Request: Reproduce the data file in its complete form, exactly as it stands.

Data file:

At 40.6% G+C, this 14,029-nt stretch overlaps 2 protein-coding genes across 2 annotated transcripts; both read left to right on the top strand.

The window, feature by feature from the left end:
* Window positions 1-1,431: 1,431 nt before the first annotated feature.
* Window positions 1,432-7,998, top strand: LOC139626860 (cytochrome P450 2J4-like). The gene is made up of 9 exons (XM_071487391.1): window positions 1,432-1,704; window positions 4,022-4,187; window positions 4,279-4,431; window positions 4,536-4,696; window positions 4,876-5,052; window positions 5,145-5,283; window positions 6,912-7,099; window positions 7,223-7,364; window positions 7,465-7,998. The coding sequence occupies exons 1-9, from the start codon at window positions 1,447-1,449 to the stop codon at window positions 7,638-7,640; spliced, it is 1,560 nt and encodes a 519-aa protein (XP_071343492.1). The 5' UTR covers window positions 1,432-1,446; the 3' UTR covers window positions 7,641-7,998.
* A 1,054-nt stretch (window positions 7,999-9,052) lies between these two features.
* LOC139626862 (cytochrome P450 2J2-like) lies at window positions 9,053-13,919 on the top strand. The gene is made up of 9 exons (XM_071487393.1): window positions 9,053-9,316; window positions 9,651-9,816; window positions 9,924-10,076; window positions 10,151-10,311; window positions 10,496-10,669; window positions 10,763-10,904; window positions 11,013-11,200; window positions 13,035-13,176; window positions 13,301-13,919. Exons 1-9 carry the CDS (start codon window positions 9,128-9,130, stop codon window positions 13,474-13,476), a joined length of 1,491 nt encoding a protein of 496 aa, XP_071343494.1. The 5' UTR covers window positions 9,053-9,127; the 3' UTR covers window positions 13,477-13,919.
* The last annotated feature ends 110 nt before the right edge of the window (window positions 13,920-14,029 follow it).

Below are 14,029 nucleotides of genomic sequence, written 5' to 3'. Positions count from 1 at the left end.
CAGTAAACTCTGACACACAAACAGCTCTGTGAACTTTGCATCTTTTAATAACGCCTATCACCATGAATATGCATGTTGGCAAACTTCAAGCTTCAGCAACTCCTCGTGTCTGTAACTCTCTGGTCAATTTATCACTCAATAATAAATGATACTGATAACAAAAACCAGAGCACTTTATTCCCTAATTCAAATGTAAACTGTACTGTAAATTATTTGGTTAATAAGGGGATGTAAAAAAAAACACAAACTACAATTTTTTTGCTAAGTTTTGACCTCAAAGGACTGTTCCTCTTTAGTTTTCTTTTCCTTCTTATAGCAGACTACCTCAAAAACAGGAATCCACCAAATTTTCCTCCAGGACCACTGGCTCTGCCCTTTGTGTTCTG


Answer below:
At 40.6% G+C, this 14,029-nt stretch overlaps 2 protein-coding genes across 2 annotated transcripts; both read left to right on the top strand.

The window, feature by feature from the left end:
* Window positions 1-1,431: 1,431 nt before the first annotated feature.
* Window positions 1,432-7,998, top strand: LOC139626860 (cytochrome P450 2J4-like). The gene is made up of 9 exons (XM_071487391.1): window positions 1,432-1,704; window positions 4,022-4,187; window positions 4,279-4,431; window positions 4,536-4,696; window positions 4,876-5,052; window positions 5,145-5,283; window positions 6,912-7,099; window positions 7,223-7,364; window positions 7,465-7,998. The coding sequence occupies exons 1-9, from the start codon at window positions 1,447-1,449 to the stop codon at window positions 7,638-7,640; spliced, it is 1,560 nt and encodes a 519-aa protein (XP_071343492.1). The 5' UTR covers window positions 1,432-1,446; the 3' UTR covers window positions 7,641-7,998.
* A 1,054-nt stretch (window positions 7,999-9,052) lies between these two features.
* LOC139626862 (cytochrome P450 2J2-like) lies at window positions 9,053-13,919 on the top strand. The gene is made up of 9 exons (XM_071487393.1): window positions 9,053-9,316; window positions 9,651-9,816; window positions 9,924-10,076; window positions 10,151-10,311; window positions 10,496-10,669; window positions 10,763-10,904; window positions 11,013-11,200; window positions 13,035-13,176; window positions 13,301-13,919. Exons 1-9 carry the CDS (start codon window positions 9,128-9,130, stop codon window positions 13,474-13,476), a joined length of 1,491 nt encoding a protein of 496 aa, XP_071343494.1. The 5' UTR covers window positions 9,053-9,127; the 3' UTR covers window positions 13,477-13,919.
* The last annotated feature ends 110 nt before the right edge of the window (window positions 13,920-14,029 follow it).

Below are 14,029 nucleotides of genomic sequence, written 5' to 3'. Positions count from 1 at the left end.
CAGTAAACTCTGACACACAAACAGCTCTGTGAACTTTGCATCTTTTAATAACGCCTATCACCATGAATATGCATGTTGGCAAACTTCAAGCTTCAGCAACTCCTCGTGTCTGTAACTCTCTGGTCAATTTATCACTCAATAATAAATGATACTGATAACAAAAACCAGAGCACTTTATTCCCTAATTCAAATGTAAACTGTACTGTAAATTATTTGGTTAATAAGGGGATGTAAAAAAAAACACAAACTACAATTTTTTTGCTAAGTTTTGACCTCAAAGGACTGTTCCTCTTTAGTTTTCTTTTCCTTCTTATAGCAGACTACCTCAAAAACAGGAATCCACCAAATTTTCCTCCAGGACCACTGGCTCTGCCCTTTGTGTTCTG